When the Israelites leave Egypt, God does not allow them to take the short, direct route through the land of the Philistines. Rather, they are sent by way of the Sea of Reeds. The reason God gives is: "The people may have a change of heart when they see war, and return to Egypt."
Medieval Jewish commentators offer a number of explanations for the circuitous route. Rashbam (Rabbi Shmuel ben Meir), faithful to the literal meaning of the text, claims that God diverted them so they wouldn't immediately be engaged in battle with the Canaanites in an attempt to conquer the Promised Land. God fears they would turn tail for Egypt.
Similarly, Abraham ibn Ezra writes that this people was inexperienced in war and still had a slave mentality, which ill-suited them for armed opposition.
Maimonides views the long route as part of God's grand plan for the desert wanderings. God wants to accustom them to hardship in order to toughen them for the eventual conquest of Eretz Yisrael. Had they been confronted with the task of conquest, they would not have been capable. People cannot be suddenly freed from persecution, and then fight enemies. There needs to be preparation.
Rabbenu Chananel takes a different approach.
God wants them to take a longer route so that He can have more time to display signs and wonders, like manna from heaven. The further they are from civilization, the more they are dependent on miracles for their survival and the greater the manifestation of God's power. The implication is that despite all the miracles that God had already performed for the Israelites, they needed more spectacular deeds to cement their faith.
What can we learn from these commentaries?
From Rashbam and ibn Ezra, we can deduce that if we engage in major endeavors without the proper psychological, intellectual and spiritual preparation, we may be domed to failure. Too often in life, we seek shortcuts to a goal without being willing to lay the necessary groundwork. We are like novice runners, who attempt to run a marathon without weeks of training. And God is not always going to save us from our folly or inexperience.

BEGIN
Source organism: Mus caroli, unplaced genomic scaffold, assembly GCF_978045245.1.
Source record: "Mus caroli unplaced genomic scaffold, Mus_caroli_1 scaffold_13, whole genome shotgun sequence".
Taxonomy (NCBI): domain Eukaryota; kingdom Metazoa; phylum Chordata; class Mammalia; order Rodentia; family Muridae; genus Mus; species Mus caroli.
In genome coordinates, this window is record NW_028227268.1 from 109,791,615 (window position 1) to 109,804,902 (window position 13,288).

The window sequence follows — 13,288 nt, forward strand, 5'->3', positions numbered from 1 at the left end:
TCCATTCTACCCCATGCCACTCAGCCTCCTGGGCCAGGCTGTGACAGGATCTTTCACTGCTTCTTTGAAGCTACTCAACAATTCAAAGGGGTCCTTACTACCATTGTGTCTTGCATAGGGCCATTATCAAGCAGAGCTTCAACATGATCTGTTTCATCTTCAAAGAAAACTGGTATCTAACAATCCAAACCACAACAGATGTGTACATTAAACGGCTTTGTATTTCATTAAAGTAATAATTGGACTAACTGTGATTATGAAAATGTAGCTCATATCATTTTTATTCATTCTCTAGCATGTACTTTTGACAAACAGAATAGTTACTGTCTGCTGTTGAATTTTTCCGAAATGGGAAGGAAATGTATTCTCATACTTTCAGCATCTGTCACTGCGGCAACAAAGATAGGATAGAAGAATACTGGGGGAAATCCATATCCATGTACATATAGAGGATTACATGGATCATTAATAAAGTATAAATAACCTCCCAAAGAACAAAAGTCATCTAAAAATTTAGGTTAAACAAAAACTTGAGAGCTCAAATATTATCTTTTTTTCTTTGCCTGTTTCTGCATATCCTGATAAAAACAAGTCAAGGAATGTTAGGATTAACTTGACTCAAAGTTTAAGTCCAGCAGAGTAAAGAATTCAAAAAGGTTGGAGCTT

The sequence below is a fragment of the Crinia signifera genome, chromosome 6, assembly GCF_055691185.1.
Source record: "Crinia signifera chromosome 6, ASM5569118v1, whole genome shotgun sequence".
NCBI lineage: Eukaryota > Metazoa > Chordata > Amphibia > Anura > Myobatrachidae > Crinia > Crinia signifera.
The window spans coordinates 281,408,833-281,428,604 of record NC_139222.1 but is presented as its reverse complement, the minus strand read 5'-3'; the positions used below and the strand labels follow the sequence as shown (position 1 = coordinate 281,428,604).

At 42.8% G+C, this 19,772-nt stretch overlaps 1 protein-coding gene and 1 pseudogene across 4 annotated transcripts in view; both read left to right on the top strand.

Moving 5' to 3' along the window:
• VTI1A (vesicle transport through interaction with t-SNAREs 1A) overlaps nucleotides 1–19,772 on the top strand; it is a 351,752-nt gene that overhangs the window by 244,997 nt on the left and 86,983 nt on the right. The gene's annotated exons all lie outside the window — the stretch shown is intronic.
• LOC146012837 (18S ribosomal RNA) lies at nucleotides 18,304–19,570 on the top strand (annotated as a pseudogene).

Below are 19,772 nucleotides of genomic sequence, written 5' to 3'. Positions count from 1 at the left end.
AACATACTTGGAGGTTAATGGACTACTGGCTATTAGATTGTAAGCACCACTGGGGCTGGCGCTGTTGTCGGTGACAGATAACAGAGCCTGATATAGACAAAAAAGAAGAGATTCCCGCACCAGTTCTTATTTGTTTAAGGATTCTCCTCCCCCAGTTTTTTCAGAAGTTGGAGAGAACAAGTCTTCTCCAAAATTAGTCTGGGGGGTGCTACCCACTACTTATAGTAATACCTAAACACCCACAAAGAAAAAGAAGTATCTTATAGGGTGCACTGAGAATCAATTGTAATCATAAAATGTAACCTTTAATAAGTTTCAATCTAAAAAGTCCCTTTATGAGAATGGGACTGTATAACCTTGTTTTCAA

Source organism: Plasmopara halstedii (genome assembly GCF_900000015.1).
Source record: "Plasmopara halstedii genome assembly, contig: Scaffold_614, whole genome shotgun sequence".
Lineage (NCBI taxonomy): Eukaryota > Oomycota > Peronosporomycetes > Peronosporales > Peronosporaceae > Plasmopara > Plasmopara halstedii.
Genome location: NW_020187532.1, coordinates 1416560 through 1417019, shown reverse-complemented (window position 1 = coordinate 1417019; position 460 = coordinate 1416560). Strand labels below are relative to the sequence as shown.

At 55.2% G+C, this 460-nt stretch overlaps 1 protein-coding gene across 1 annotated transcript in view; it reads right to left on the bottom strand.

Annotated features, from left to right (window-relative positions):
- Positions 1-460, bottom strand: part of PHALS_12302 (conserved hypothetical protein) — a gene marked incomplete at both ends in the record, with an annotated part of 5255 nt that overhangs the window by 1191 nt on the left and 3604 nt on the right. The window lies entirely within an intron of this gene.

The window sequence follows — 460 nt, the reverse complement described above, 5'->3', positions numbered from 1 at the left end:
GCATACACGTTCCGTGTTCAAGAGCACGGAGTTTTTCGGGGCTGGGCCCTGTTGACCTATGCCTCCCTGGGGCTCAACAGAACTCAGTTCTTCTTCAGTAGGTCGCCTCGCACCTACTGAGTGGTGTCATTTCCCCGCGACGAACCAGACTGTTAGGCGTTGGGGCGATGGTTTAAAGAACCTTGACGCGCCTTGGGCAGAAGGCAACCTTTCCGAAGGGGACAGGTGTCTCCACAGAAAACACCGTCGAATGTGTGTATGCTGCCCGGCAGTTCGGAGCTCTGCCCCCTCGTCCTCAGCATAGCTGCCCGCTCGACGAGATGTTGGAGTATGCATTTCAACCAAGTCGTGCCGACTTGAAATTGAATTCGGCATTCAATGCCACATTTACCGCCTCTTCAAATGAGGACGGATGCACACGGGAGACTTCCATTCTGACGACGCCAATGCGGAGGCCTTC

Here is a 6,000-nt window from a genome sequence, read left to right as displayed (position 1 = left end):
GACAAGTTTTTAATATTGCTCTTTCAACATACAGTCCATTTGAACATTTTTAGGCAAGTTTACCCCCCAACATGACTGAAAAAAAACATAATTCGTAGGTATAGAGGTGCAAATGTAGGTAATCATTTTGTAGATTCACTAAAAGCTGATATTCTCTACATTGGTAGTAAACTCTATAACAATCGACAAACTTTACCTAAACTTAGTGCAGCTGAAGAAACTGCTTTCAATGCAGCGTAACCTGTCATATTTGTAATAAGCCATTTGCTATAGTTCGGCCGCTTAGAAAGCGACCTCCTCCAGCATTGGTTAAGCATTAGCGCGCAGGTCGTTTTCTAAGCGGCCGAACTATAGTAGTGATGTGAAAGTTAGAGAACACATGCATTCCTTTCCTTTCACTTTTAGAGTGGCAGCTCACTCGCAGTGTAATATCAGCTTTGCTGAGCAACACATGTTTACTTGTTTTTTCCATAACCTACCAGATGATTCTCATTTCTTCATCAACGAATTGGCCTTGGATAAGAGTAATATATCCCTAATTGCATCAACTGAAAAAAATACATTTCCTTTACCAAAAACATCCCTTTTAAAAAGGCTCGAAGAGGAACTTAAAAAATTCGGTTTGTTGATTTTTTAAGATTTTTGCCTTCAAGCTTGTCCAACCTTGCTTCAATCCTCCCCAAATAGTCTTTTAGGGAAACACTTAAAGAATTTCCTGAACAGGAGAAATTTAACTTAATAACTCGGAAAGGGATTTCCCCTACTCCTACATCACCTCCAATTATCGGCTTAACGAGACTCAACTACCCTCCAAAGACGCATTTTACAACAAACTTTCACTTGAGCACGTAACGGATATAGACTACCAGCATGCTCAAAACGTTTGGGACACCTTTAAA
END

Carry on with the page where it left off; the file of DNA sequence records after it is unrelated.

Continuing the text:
This lesson from our Torah portion is especially on target in an age of infomercials telling us how to get rich quick, lose weight fast and look like a movie star even faster. In life, as in our ancestors' wanderings, shortcuts are fraught with danger.
An Entire Generation
Maimonides adds to the first two commentators an important political dimension. And that is that an oppressed people cannot just be expected to move easily to freedom, nor be able to defend their freedom. They need a period of recovery, and a second period in which they can be steeled for adversity. The transition for the Israelites took an entire generation. For some nations, it can even be longer.
Rabbenu Chananel's insight teaches us that faith does not come easily. If the Israelites, who witnessed so many miracles in Egypt, were slow to trust in God, then it's not surprising that we contemporary Jews often have a hard time believing in God. While we have the modern-day miracle of the birth of Israel, we also have the fires of the Shoah to dampen our faith.
We are not likely to experience anything like being fed with manna or receiving water from a rock, so what will nurture us? To be a believer nowadays will require years of learning how to experience God in a different way than our ancestors, yet if this ragtag collection of former slaves could eventually develop faith, then so can we.
All told, it is the short road that often proves to be the longest way in life experience and in faith; and it is the longer, but ultimately shorter path, that we must follow.
Rabbi Alan Iser is the religious leader of Congregation Or Shalom in Berwyn.